No turning back

The <em>News of the World</em> phone hacking scandal is growing by the minute, and threatens to chan

Each hour brings new revelations. More victims of phonehacking are being identified -- not just celebrities, or politicians, whose discomfort we have tolerated in the past, but real people, ordinary people like us, whose private moments of anxiety, grief and despair have been listened in on, and used to fuel tabloid tales.

Ever since allegations broke that an investigator working for the News of the World had hacked the phone of a missing teenager, and deleted messages, this story has taken on a new life. A Facebook group calling for a boycott of the News of the World has thousands of members. More significantly, advertisers, who have been bombarded with complaints from their customers, are deciding to withdraw their brands from the toxic environment of the News of the World -- for now at least. This is no longer a trifling matter of ethics only of interest to the London media bubble or the pitchfork-wielding Twitchunters; this is the only story in town, and it has angered more than just dripping-wet liberal Guardian readers. The shock and dismay reaches out much further.

You wouldn't know that from reading the Sun, though. They have covered the unfolding drama at their parent company News International, and their sister paper the News of the World, as if it were happening in another world -- a minor scuffle, but nothing to see here: please distract yourself with these other stories, rather than reading these few lines about our troubles. Apparently, it's business as usual.

Except it isn't. Newspaper readers aren't mugs; Sun and News of the World readers aren't mugs. It's wrong to think of them as a tide of dumb morons who don't understand the gravity of what's going on; a bunch of dribbling zombies who will happily skip down to the newsagents on Sunday and buy their favourite paper regardless of its alleged misdemeanours. It might be easier for us to see the world in those terms, but I tend to have a bit more faith in newspaper readers -- including News of the World readers -- than that.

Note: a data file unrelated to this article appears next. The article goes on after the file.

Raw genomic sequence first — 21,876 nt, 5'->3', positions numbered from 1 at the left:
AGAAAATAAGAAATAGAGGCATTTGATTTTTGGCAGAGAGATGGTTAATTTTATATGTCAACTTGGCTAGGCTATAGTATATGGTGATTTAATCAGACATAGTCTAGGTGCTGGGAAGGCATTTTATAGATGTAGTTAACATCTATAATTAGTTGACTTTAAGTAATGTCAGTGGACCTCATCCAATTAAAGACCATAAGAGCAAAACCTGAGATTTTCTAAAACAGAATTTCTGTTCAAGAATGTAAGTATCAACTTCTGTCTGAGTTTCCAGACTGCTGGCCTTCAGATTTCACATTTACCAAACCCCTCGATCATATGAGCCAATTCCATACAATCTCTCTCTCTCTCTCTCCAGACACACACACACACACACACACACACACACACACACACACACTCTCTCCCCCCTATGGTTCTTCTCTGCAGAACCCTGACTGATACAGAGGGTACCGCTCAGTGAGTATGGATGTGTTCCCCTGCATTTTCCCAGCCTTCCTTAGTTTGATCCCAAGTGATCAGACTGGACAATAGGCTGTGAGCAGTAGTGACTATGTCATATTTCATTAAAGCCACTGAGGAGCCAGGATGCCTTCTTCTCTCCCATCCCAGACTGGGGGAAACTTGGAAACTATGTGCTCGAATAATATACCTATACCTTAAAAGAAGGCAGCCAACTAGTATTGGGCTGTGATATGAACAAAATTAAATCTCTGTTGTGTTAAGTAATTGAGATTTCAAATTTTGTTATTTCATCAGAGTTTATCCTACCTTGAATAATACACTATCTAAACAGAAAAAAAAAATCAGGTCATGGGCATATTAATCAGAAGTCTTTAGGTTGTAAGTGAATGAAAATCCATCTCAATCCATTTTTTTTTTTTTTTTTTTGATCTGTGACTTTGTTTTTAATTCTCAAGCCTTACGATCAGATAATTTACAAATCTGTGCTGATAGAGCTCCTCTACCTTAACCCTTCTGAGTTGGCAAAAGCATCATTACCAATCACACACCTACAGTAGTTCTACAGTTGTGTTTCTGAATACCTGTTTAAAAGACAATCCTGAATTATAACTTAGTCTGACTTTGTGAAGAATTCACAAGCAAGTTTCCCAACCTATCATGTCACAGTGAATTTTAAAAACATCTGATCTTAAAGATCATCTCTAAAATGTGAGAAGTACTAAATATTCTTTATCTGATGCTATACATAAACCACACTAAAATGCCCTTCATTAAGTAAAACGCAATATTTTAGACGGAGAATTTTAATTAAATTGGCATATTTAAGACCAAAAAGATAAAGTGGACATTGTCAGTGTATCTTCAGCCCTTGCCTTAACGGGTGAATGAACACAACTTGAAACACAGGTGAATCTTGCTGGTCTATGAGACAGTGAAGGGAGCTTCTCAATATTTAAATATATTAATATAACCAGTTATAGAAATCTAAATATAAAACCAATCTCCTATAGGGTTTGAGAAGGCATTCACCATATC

The Sun might not be giving the phonehacking drama the attention that its newsworthiness deserves, but that doesn't matter: punters will be hearing the story on the radio, seeing it on television, reading about it on the net and seeing it covered elsewhere. The Sun's own website has carried discussions about the phonehacking fiasco today on its forums -- though some threads appear to have mysteriously disappeared.

Calls for a boycott of this Sunday's News of the World -- and wider calls for a boycott of News Corporation products -- are increasing. This is not just a few silly vexatious lefties on Twitter getting in a tizzy, as these things are usually depicted; this is much wider than that. Corporations who didn't worry about seeing their products placed in the country's most popular newspaper when the first phonehacking revelations came out are now thinking again. This is a big deal.

Perhaps News International hopes it can ride out the story; perhaps it genuinely doesn't understand the storm that has been created; or maybe a sacrificial figure is being prepared, someone to blame so the so-called mob can be satisfied and everything can carry on just as it always was.

So where we go from here? We don't trust the papers to police themselves. We don't trust the Press Complaints Commission to police the papers. We don't trust politicians to police the papers. Left with no-one to rely on but themselves, the campaigners have targeted advertisers -- and the efforts are paying off, in the short term at least. But what happens next will go some way to deciding how the media go about their business in this country.

Patrolling the murkier waters of the mainstream media
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Former Irish premier John Bruton on Brexit: "Britain should pay for our border checks"

The former Taoiseach says Brexit has been interpreted as "a profoundly unfriendly act"

At Kapıkule, on the Turkish border with Bulgaria, the queue of lorries awaiting clearance to enter European Union territory can extend as long as 17km. Despite Turkey’s customs union for goods with the bloc, hauliers can spend up to 30 hours clearing a series of demanding administrative hoops. This is the nightmare keeping former Irish premier John Bruton up at night. Only this time, it's the post-Brexit border between Northern Ireland and the Republic, and it's much, much worse.   

Bruton (pictured below), Taoiseach between 1994 and 1997, is an ardent pro-European and was historically so sympathetic to Britain that, while in office, he was pilloried as "John Unionist" by his rivals. But he believes, should she continue her push for a hard Brexit, that Theresa May's promise for a “seamless, frictionless border” is unattainable. 

"A good example of the sort of thing that might arise is what’s happening on the Turkish-Bulgarian border," the former leader of Ireland's centre-right Fine Gael party told me. “The situation would be more severe in Ireland, because the UK proposes to leave the customs union as well."